University of Wisconsin Digital Collections
Link to University of Wisconsin Digital Collections
Link to University of Wisconsin Digital Collections
The University of Wisconsin Collection

Page View

Murphy, Thomas H. (ed.) / Wisconsin alumnus
Vol. 73, Number 1 (Oct. 1971)

Schmitz, Jody
No, you haven't heard everything,   pp. 14-16


Page 16


tronic Synthesizer, once the exclu-
  sive toy of musical composers,
  will be used, and some manipula-
  tion of the reader's voice by techni-
  cal means will be tried.
  Among binaural experiments here,
  one that showed very dramatically
  how this all-around-you sound can
  transport the listener into the mid-
  dle of the action, was done by NCAE
  staff member Kim Hodgson. He
  took "Herman" and a portable tape
  recorder into the middle of actual
  situations-student rap sessions,
  a student protest and confrontation
  with police, an improvised play in a
  Madison elementary school-and
  came out with moving documentaries.
  In another production, a scene called
  for conversation between a couple
  driving around town during a rain
  storm. This was actually recorded" in
  a station wagon as it was driven
  through a UW parking lot. Even
  the weather man cooperated: a real
  rain storm made the use of "canned"
  rain unnecessary.
  Of course, the transmission of the
  ''you are there" feeling can be done
  best by recording on location,
  but NCAE has also simulated real-
  ity by recording the dialogue over
  a previously taped "sound bed."
For example, when scenes were laid
in a restaurant or bus depot where
it would be difficult to control the
non-actors, the sounds of the real
thing were taped binaurally, to be
later recorded "under" the actors'
dialogue.
Eight full-length dramatic programs
have been taped binaurally, many of
them on location. The center hopes
to offer a series of such programs
to all stereo-capable public sta-
tions in the country, of which there
are about fifty.
Last May the center brought John
Reeves, the distinguished CBC radio
arts director and Italia prize win-
ner, to do "Nathan and Tabileth"
by Barry Bermange, a mood piece
with emphasis on words. Reeves used
a technique similar to film edit-
ing in producing that drama. Sec-
tions of the play were recorded
separately and then "mixed" in the
final editing.
One of the big questions posed by
binaural sound is how it will affect
young listeners. Staff members asked
themselves: Would children hearing
a binaural program become so
interested in the listening experience
as such that they might miss the
content of the show?
A program recorded last summer
will provide some insight into
that problem. A crew recorded
binaurally a School of the Air script
entitled "Old MacDonald Sold His
Farm," which had been produced
five years ago in monaural sound in
the Radio Hall studio. They en-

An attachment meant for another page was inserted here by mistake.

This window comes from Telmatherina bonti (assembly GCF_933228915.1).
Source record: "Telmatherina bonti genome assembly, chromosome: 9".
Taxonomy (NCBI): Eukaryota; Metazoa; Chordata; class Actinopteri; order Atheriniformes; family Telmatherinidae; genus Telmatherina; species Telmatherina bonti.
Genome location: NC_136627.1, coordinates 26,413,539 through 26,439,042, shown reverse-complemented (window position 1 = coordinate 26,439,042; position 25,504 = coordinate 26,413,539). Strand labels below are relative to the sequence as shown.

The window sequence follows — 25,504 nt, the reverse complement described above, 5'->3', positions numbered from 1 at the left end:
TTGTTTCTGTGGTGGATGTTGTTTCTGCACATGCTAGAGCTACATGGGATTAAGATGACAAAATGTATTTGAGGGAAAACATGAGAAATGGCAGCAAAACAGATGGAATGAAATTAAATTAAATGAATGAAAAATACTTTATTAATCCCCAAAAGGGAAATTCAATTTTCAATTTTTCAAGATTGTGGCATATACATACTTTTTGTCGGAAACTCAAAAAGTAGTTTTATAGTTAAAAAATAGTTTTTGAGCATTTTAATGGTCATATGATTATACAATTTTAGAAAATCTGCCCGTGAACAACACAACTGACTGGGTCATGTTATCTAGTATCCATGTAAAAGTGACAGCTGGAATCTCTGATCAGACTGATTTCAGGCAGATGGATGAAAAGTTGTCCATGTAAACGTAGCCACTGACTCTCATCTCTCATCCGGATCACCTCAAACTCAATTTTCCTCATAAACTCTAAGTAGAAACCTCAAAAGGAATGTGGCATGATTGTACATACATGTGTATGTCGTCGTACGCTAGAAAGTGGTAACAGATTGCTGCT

listed the same cast members who
had done the earlier show, but
moved the entire production out to
a real farm among natural sounds.
(Even the rooster came through
on cue, according to Burrows. As
he recorded the narration in the barn-
yard, the scene-stealing rooster
insisted on crowing in the back-
ground.) Will it seem natural or will
it distract? The monaural and
binaural recordings will be played
for children, and tests will tell which
is best for getting information
across.
Once binaural broadcasting is used
by radio stations, it can be heard
on a regular stereo set with good
earphones. Although binaural sound
can also be heard over stereo
speakers, the feeling of being in
the middle of the action is lost.
"In 'stereo' we attempt to bring the
recorded event into your living
room with loudspeakers. In 'binaural'
we attempt to take you to the event
where the recording was made.
You become a participant. Your
relationship is much more intimate,
much more real, than with other
systems," Voegeli says.
If you use phones, reality is sharp,
sounds come at you from all direc-
tions and you can be easily trans-
ported to another place in the isola-
tion provided by the headphones.
Some people object to wearing
headphones for that reason. They
don't like to be cut off from the en-
vironment, unable to hear the tele-
phone or talk with a friend while
they listen. Yet this "flaw" holds
promise for the student who can be
removed from distractions by the
phones which keep him "glued in"
on the recording.
It brings up a paradox pointed out
by the center in its newsletter:
"Can mankind be brought closer
together by further isolating the indi-
vidual? Is the shared experience
of the concert hall or town meeting
in which a man or woman actively
participates any more satisfying,
enlightening, or educational, any
more conducive to humanity's well-
being and the success of common
effort, than the experience afforded
to an individual silently locked in
the privacy of his headphones?
Is the hypnotic spell of the 'tube' any
worse than the mesmeric trance
induced by binaural sound? If mes-
sage and medium are identical,
how can we avoid creating a race
of bemused zombies? Consider, how-
ever, that the Mona Lisa smiles
for each individual in turn and there
is no wilderness lonelier than the
crowd. To state the paradox is per-
haps to answer it."
Speakers or phones . . . binaural
or stereo or monaural ... it's nice to
know somebody is concerned about
the quality of the sounds that are
broadcast into our homes at a time
when we seem deluged by what
some environmental critics call
"noise pollution."
16
Wisconsin Alumnus


Go up to Top of Page